Getting to work, despite limitations

Daisy Guista may have some physical limitations but she excels in the workplace and, like the rest of us, she likes the freedom that earning her own money provides.

“I’m a workaholic,” Guista said recently, in-between manning the phone lines at Feroleto Children’s Development Center in Trumbull, part of St. Vincent’s Special Needs Services.

Guista is part of the SVSNS adult work training program in Stratford and was called upon for some real world experience when the children’s center receptionist went on vacation. Guista filled in for a week, answering phones and taking care of receptionist work at the front desk.

“We thought it would be a great opportunity for her to gain some experience” Chris Howard of SVSNS said. “The hope is we can find her a job in the community.”

The State of Connecticut has a program “real work for real pay” that is run by the Department of Development Services, Howard explained. Through this program, persons with disabilities are encouraged to seek employment in the community and businesses are encouraged to considering hiring individuals with disabilities. Some advantages to the individuals include:

• Working in the community helps people overcome isolation. It creates opportunities for friendships and recreation, and promotes full inclusion.

• Work provides an opportunity for someone to learn new things and to develop skills and competencies, improving his or her overall level of functioning.

• Work promotes self-esteem and confidence.

• Real citizenship involves a meaningful connection to the social, political, and economic fabric of society.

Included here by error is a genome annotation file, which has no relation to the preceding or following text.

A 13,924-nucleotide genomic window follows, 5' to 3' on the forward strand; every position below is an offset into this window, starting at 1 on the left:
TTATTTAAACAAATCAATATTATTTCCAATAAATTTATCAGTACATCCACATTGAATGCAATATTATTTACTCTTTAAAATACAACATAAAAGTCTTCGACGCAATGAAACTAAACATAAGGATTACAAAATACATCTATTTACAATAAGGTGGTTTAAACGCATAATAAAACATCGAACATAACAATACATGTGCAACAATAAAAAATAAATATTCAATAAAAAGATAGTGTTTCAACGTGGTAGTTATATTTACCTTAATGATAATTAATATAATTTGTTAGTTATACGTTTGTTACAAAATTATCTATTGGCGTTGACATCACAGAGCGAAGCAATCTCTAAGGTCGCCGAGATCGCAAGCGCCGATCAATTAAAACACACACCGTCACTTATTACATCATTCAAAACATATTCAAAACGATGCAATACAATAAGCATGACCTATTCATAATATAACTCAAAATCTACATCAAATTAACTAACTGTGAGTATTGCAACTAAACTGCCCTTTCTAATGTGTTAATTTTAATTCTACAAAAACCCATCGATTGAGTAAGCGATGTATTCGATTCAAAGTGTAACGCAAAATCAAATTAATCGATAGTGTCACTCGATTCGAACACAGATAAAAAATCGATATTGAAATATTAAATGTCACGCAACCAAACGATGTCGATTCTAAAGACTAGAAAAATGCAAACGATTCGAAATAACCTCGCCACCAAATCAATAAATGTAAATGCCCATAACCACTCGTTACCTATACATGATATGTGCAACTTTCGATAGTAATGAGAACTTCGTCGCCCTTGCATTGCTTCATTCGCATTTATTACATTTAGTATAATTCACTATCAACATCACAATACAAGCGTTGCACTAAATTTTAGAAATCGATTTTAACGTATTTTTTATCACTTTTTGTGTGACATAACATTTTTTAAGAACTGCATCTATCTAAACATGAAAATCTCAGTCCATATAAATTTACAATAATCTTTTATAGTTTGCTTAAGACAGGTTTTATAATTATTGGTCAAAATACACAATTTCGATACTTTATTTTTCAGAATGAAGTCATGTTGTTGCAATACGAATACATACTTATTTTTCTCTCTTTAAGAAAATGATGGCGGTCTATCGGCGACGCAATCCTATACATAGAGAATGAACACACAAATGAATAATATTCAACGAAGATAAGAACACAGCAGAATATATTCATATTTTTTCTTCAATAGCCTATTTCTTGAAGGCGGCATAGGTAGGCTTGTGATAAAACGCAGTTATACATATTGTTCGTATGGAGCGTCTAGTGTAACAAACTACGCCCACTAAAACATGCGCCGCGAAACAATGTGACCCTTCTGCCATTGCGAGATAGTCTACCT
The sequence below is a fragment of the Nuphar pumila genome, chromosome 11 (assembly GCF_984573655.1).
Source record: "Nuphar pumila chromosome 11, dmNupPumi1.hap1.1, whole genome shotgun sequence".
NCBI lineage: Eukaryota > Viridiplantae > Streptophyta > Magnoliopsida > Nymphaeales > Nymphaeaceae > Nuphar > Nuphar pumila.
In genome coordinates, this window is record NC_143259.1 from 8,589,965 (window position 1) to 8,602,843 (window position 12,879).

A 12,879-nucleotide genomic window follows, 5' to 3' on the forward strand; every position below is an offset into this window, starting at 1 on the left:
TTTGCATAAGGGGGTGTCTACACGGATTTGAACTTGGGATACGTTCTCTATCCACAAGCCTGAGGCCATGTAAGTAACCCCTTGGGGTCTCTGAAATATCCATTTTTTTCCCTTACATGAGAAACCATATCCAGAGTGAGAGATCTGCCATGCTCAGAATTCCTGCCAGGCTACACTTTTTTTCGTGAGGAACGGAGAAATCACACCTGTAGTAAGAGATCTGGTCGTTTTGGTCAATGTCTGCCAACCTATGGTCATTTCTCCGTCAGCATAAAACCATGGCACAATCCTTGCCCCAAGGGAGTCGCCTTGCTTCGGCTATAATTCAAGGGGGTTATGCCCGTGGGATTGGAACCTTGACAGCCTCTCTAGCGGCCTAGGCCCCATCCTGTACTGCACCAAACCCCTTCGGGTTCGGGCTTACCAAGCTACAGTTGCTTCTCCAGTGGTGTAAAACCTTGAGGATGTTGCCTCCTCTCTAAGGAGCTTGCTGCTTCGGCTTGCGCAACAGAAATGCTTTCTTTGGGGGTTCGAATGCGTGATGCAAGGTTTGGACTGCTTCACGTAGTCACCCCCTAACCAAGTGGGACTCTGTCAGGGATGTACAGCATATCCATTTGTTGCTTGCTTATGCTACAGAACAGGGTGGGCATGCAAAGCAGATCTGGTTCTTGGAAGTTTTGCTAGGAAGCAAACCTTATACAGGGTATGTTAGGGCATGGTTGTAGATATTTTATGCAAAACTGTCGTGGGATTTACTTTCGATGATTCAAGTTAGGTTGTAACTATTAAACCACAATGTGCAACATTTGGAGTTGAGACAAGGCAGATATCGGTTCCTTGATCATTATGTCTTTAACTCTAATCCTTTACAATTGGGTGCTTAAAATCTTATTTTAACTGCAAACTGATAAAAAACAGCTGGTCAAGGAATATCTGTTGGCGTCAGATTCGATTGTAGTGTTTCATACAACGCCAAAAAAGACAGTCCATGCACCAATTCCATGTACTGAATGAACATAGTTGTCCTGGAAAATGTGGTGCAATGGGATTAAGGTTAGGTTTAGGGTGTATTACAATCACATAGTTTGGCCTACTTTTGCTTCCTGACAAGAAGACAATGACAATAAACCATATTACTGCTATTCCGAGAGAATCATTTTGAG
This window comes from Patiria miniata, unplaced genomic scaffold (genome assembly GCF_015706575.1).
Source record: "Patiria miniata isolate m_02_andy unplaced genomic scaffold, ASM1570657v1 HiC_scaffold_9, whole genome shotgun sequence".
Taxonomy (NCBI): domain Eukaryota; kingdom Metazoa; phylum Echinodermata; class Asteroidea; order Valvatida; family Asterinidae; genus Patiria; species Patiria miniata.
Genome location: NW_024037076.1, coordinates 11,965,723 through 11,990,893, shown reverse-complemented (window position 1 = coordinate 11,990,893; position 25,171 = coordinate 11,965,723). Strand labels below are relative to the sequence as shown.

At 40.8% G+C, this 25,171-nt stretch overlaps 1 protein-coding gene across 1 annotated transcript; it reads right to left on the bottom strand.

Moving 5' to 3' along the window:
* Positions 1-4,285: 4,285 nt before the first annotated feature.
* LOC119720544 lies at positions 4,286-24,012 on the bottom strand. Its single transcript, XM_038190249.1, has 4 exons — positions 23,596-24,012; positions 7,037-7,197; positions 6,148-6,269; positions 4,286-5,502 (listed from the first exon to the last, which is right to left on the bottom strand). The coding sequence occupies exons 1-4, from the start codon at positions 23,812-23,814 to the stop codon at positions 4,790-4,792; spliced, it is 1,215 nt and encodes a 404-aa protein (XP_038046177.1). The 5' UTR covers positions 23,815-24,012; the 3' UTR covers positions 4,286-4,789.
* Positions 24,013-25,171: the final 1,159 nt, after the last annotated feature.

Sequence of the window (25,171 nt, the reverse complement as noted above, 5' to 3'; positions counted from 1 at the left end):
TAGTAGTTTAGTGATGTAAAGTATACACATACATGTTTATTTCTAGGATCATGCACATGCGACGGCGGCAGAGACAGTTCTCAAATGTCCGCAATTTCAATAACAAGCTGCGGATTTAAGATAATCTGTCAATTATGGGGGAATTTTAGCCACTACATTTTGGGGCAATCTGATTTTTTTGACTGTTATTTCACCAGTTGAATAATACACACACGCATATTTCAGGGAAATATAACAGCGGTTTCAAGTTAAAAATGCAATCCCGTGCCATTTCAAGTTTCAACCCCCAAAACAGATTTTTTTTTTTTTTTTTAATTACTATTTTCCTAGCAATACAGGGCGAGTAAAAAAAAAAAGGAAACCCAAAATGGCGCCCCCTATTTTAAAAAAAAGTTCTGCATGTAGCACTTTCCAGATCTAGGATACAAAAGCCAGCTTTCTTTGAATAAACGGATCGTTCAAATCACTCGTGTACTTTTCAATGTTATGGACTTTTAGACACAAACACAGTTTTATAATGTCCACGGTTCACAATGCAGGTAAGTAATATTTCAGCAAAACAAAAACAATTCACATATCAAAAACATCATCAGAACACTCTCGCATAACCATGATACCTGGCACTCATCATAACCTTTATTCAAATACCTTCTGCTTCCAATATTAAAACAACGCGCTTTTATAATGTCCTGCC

The SVSNS work program has been around for years, according to Joan Lydem, a job coach working with Guista. Clients are trained in office work, custodial work, laundry services and more. It allows for independence and can be a big benefit to employees who are receiving dependable and qualified employees, as well as qualifying for tax incentives and credits. The program also works with employers to provide support, supervision and additional training of special needs employees, if needed.

“Individuals with disabilities can add a lot to a work force — they have a lot of value,” Howard said.

And, said Howard, there are always ways to make it work, despite any limitations. Guista’s wheelchair didn’t fit behind the desk at the children’s center, so the employees attached a desk to her chair and made it work.

Lydem, who describes Guista as dependable and very conscientious of her quality of work, is looking to place her in a new job. If interested, please called Lydem at 203-385-7444 or emailing You can also learn more by visiting